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Keywords:core inflation 

CONDI: a cost-of-nominal-distortions index

We construct a price index with weights for the prices of different PCE (personal consumption expenditures) goods chosen to minimize the welfare costs of nominal distortions. In this cost-of-nominal-distortions index (CONDI), the weights are computed in a multi-sector New Keynesian model with time-dependent price setting. The model is calibrated using U.S. data on the dispersion of price stickiness and labor shares across sectors. We find that the CONDI weights depend mostly on price stickiness and are less affected by the dispersion in labor shares. Moreover, CONDI stabilization closely ...
Staff Reports , Paper 367

Working Paper
The role of commodity prices in forecasting U.S. core inflation

This note documents a curious finding about the substantial forecast ability of a simple aggregator of three commodity futures prices for U.S. core inflation. The proposed aggregator reduces the out-of-sample root mean squared error for 12-month-ahead inflation forecasts of the benchmark AR(1) model by 28 percent (20 percent) for the PCE (CPI) measure of core inflation. To avoid obfuscation of the sources of forecast ability, the model is intentionally kept simple, although extensions for improving and increasing the robustness of the forecast procedure are also discussed.
FRB Atlanta Working Paper , Paper 2016-5

Discussion Paper
Inflation Persistence—An Update with December Data

This post presents an updated estimate of inflation persistence, following the release of personal consumption expenditure (PCE) price data for December 2022. The estimates are obtained by the Multivariate Core Trend (MCT), a model we introduced on Liberty Street Economics last year and covered most recently in a January post. The MCT is a dynamic factor model estimated on monthly data for the seventeen major sectors of the PCE price index. It decomposes each sector’s inflation as the sum of a common trend, a sector-specific trend, a common transitory shock, and a sector-specific transitory ...
Liberty Street Economics , Paper 20230207

Journal Article
The New York Fed Staff Underlying Inflation Gauge (UIG)

A measure of underlying inflation that uses all relevant information, is available in real time, and forecasts inflation better than traditional underlying inflation measures?such as core inflation measures?would greatly benefit monetary policymakers, market participants, and the public. This article presents the New York Fed Staff Underlying Inflation Gauge (UIG) for the consumer price index and the personal consumption expenditures deflator. Using a dynamic factor model approach, the UIG is derived from a broad data set that extends beyond price series to include a wide range of nominal, ...
Economic Policy Review , Issue 23-2 , Pages 1-32

Working Paper
A Broader Perspective on the Inflationary Effects of Energy Price Shocks

Consumers purchase energy in many forms. Sometimes energy goods are consumed directly, for instance, in the form of gasoline used to operate a vehicle, electricity to light a home or natural gas to heat a home. At other times, the cost of energy is embodied in the prices of goods and services that consumers buy, say when purchasing an airline ticket or when buying online garden furniture made from plastic to be delivered by mail. Previous research has focused on quantifying the pass-through of the price of crude oil or the price of motor gasoline to U.S. inflation. Neither approach accounts ...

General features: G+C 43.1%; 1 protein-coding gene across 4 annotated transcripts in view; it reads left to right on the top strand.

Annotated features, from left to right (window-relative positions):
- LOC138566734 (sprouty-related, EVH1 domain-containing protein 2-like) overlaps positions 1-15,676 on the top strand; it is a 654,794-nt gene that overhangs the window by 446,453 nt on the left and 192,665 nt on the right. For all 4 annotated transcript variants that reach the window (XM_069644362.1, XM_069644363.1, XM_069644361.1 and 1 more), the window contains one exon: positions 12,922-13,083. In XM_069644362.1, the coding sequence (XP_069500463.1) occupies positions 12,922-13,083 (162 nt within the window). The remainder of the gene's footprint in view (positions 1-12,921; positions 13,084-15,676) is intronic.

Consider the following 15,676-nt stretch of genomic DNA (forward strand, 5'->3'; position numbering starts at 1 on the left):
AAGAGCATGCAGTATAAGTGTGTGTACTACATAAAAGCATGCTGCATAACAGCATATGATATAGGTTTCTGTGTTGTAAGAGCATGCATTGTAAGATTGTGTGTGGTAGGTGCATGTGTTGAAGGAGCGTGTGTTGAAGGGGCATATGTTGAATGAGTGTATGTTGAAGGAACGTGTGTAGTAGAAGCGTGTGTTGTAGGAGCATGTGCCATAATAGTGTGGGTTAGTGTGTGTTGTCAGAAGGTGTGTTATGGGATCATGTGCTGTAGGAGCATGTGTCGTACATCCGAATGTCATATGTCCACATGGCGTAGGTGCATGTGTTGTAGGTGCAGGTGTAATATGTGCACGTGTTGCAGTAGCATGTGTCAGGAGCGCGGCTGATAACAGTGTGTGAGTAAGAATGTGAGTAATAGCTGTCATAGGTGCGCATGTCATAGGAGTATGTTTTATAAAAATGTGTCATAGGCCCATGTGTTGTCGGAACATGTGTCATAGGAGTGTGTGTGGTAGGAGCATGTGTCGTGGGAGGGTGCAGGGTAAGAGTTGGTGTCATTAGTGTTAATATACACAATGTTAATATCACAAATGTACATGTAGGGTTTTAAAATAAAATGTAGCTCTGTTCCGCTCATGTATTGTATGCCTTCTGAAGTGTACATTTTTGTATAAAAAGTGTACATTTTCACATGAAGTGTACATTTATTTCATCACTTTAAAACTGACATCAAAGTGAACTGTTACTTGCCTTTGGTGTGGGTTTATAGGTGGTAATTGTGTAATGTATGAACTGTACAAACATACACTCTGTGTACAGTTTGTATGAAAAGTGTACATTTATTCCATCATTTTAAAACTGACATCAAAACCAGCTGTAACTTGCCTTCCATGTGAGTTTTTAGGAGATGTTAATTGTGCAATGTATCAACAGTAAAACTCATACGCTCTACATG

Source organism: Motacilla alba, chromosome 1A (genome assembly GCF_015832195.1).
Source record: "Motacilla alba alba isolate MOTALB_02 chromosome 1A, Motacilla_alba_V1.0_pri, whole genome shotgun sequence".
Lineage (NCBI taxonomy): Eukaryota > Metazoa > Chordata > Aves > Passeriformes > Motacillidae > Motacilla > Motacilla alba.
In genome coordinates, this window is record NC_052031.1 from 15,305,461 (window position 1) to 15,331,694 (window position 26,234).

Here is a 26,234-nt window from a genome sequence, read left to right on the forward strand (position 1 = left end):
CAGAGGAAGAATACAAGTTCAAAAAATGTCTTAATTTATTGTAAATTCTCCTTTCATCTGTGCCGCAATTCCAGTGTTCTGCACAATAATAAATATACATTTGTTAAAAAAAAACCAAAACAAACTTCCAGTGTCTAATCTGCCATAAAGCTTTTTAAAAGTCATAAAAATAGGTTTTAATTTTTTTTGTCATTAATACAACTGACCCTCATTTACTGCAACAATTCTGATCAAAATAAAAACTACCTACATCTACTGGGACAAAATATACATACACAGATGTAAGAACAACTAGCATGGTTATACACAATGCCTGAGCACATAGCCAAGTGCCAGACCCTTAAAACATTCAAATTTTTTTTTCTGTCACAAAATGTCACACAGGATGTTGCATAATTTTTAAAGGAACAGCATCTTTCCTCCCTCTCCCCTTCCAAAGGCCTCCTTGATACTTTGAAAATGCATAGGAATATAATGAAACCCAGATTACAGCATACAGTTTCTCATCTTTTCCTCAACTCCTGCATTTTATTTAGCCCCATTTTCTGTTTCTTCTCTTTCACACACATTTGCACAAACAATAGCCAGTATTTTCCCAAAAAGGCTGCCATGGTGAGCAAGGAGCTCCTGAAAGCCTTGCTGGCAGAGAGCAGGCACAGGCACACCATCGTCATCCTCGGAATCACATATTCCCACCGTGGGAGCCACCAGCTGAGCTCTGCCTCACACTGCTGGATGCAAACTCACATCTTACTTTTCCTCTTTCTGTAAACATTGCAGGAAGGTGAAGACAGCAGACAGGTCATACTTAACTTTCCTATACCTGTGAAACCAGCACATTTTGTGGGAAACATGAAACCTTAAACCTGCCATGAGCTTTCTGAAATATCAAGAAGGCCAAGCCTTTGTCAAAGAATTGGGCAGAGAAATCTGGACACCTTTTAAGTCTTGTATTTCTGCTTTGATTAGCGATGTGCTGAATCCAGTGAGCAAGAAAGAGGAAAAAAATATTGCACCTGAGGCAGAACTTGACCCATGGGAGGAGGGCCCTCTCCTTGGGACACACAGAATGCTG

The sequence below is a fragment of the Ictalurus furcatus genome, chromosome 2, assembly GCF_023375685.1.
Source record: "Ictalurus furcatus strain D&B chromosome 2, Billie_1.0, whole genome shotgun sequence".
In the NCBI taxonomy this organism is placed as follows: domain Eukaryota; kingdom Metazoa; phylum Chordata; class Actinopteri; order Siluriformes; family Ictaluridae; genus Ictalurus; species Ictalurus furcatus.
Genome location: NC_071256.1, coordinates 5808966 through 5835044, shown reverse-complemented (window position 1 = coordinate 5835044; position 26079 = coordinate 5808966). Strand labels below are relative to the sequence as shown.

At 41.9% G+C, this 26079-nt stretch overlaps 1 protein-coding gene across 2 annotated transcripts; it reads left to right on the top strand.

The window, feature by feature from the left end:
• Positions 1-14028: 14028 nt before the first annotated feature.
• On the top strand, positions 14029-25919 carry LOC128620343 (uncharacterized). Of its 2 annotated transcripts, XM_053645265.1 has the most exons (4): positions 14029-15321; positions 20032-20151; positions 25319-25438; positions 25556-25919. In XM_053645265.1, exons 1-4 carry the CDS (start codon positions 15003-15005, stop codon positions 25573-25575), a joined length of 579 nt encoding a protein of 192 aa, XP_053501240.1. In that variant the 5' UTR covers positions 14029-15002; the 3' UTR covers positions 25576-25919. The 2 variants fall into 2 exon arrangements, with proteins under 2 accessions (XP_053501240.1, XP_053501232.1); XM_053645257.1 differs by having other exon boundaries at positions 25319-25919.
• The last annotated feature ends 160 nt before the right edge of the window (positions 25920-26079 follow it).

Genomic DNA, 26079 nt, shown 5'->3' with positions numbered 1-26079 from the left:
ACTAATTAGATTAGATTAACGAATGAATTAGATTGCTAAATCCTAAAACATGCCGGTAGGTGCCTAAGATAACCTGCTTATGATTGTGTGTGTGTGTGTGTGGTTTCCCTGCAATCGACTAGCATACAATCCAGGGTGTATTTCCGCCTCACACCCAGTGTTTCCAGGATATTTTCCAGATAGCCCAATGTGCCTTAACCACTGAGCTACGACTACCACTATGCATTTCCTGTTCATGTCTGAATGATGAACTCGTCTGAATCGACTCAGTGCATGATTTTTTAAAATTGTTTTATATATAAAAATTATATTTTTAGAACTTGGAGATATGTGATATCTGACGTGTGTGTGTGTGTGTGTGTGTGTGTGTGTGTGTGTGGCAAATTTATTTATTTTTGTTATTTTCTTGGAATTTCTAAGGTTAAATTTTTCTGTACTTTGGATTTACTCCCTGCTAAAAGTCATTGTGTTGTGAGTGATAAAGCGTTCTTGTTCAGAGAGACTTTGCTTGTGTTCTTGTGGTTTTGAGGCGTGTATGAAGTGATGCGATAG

Working Papers , Paper 2224

Working Paper
Is It Time to Reassess the Focal Role of Core PCE Inflation?

In this paper, I review the history of “core” PCE inflation and its rationale: remove volatile items with transitory shocks to better highlight the trend in inflation. Structural changes in the inflation process imply that, on a “reducing volatility” basis, the list of items excluded from the “core” inflation basket (aside from gasoline) is far from optimal. This is true whether one assesses volatility on the basis of a weighted component monthly, or an index monthly, or a 12-month index, or a 5-year index. In addition, I demonstrate other deficiencies of exclusion indexes. ...
Working Papers , Paper 21-10

Journal Article
Will a Cooler Labor Market Slow Supercore Inflation?

Inflation has declined substantially since its peak in June 2022. This largely reflects lower energy prices and more moderate price increases for core goods, as global supply chain constraints have eased and consumers have resumed more normal spending patterns, shifting back from goods toward services. In contrast, inflation for core services continues to rise, in part due to lingering pandemic-related increases in shelter prices that are still affecting official inflation statistics (Lansing, Oliveira, and Shapiro 2022). However, because new rents are rising more slowly, policymakers expect ...
FRBSF Economic Letter , Volume 2023 , Issue 18 , Pages 6

Working Paper
An Alternative Measure of Core Inflation: The Trimmed Persistence PCE Price Index

I introduce the "trimmed persistence PCE," a new measure of core inflation in which component prices are weighted according to the time-varying persistence of their price changes. The components of trimmed persistence personal consumption expenditures (PCE) display less tendency to mechanically pass-through the level of the prior period's inflation to the current period; thus, the impact of the current stance of monetary policy and real economic factors are more likely to be visible in recent trimmed persistence inflation compared to headline inflation. Trimmed persistence inflation performs ...
Working Paper , Paper 23-10



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